Siddharth Joshi
4 min readDec 26, 2022


Maradona lifting the World Cup in 1986



ESPN’s 30 for 30 episode on Maradona is among my favourite short films.

I have no doubt that the reason I enjoy it so much is the narration running through the film. The writing is so pure, so poetic. It beautifully captures everything that Maradona was about. I couldn’t find it written down anywhere online, so I undertook the exercise myself. Once done, I felt: why not share it? Obviously, none of it is my work, but I celebrate it nonetheless.

The film traces the journey of the Argentine football team through the low of the 1982 World Cup to the high of 1986. Central to their run, and to the film, is the inimitable Diego Maradona.

Here it is.


Following Argentina’s 1982 World Cup debacle

The idol is only an idol for a moment. A human eternity, all of nothing. And when the time comes for the golden foot to become a lame duck, the star will have completed its journey from burst of light to black hole.

The pleasure of demolishing idols is directly proportional to the need to erect them. All over the world, plenty of people were ready to celebrate the fall of that arrogant interloper, that fugitive from hunger, that grisa who had the insolent audacity to swagger and boast… “Maradona… Maradona… Maradona… Maradona… Maradona… goaaal… goaaaal… sos un genio, sos un genio Diego!”

But in the frigid soccer of today’s world, which detests defeat and forbids all fun, that man was one of the few who proved that fantasy too can be effective.

On the early games at the 1986 World Cup when Maradona was in top form

He started out playing for pleasure in the dirt streets of the slums, and now he plays out of duty in the stadiums where he has no choice but to win and win.

Football elevates it divinities and exposes them to the vengeance of the believers. In this culture of success, failure is the only sin that cannot be redeemed, and losing is not allowed.

Luckily on the field you can still see, even if only once in a long while, some insolent rascal who sets aside the script, and commits the blunder of dribbling past the entire opposing side, the referee, and the crowd in the stands. All for the carnal delight of embracing the forbidden adventure of freedom.

All his life he has avoided kicks in his dance with destiny. But now the ball seeks him out. Knows him. Needs him. He takes flight and the stadiums fly with him, writing an indelible history with feet that caress the ball and lead us who knows where.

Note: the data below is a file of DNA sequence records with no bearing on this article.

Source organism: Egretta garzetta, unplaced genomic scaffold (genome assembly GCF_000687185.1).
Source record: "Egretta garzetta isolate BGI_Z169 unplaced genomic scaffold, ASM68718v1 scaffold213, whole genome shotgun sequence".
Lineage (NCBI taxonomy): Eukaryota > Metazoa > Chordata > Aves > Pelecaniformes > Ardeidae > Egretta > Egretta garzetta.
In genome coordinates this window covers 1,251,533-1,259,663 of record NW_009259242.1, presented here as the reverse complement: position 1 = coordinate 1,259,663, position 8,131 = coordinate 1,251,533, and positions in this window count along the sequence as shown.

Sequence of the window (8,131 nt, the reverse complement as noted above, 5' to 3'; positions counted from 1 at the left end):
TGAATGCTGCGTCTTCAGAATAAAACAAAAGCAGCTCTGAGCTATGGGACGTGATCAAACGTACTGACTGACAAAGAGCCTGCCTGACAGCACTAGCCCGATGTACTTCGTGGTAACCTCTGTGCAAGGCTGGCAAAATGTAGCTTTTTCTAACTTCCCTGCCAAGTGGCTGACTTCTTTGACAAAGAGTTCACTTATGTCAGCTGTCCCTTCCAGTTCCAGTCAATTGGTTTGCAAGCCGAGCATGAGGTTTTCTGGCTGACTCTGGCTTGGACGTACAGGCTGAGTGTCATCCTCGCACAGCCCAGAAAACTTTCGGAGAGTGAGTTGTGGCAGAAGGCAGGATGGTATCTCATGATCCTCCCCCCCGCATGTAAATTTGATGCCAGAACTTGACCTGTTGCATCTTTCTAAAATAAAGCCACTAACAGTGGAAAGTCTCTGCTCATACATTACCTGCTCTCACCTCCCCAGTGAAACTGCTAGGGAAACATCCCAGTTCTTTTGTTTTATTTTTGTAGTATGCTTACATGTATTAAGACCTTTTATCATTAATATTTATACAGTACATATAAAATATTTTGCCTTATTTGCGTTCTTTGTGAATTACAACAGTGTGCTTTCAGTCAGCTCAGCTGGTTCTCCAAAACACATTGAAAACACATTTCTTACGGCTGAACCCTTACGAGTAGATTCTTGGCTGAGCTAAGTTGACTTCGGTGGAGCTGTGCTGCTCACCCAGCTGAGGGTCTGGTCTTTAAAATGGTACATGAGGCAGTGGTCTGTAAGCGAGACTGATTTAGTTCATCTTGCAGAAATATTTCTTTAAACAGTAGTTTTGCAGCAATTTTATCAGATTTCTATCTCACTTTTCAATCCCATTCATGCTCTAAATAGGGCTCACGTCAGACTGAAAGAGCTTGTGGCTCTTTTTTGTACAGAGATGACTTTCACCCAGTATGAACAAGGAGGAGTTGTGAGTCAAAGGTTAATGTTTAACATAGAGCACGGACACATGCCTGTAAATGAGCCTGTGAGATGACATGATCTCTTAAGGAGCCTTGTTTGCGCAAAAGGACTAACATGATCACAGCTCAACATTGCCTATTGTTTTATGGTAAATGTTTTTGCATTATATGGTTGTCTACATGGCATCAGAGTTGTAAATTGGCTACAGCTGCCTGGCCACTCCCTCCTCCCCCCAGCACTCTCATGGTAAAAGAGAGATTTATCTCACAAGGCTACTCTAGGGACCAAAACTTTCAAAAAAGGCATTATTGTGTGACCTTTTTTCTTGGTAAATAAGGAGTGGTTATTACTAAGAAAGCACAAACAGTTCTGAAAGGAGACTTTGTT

On Argentina v England… that game

How many small theatres inhabit the great theatre of football? How many stages fit inside that rectangle of green grass. This play marks its author, unfolding as it pleases and according to the actor’s abilities. It definitely depends on fate, which like the wind blows every which way, and not all players perform with their legs alone.

They adored Diego Maradona for his prodigious acrobatics, and because he was a dirty god. A sinner. The most human of the deities. Anyone could see in him the walking synthesis of human weaknesses: arrogant, overbearing, deceitful, swaggering. But perhaps of all his crimes, the most profound, was the sin of being the best.

Build up to Finals

The aperture closed around Maradona. Fame which saved him from poverty, held him like a prisoner. He could never return to the anonymous crowd from whence he came. There exists no blood tests which detects the drug of success. But it is far more devastating than cocaine. On one side awaits heaven’s glory, on the other, ruins are based.

The Finals

The ball turns, the world turns. For 140,000 at the Azteca. For millions around the world, Maradona sweated, prayed, laughed and cried. Here, still a man vulnerable to fate and to a bouncing ball, which of course are one and the same. However much we want to believe otherwise.

But the goals came for Argentina, and by half time fantasy had already become reality in the minds of the believers.

Football continues to be the art of the unforeseeable. When you least expect it… the impossible occurs. With 20 mins left to play, Argentina leading 2-0 conceded two goals. The ball began to run away from Maradona, cruelly indifferent to his effort. A bad bounce, spelling a crushed heart… the end of the world.

But then and forever, he appeared in the space between 4 German players, and the ball came to him. Spotting the run of Burruchaga, he played the pass, falling back to watch his teammate head towards goal.

One fine day, the Goddess of the wind, kisses the foot of man. That mistreated, scorned foot. And from the kiss a football idol is born.




Siddharth Joshi

‘The Eclectic’ is a blog at the intersection of sport, law and culture.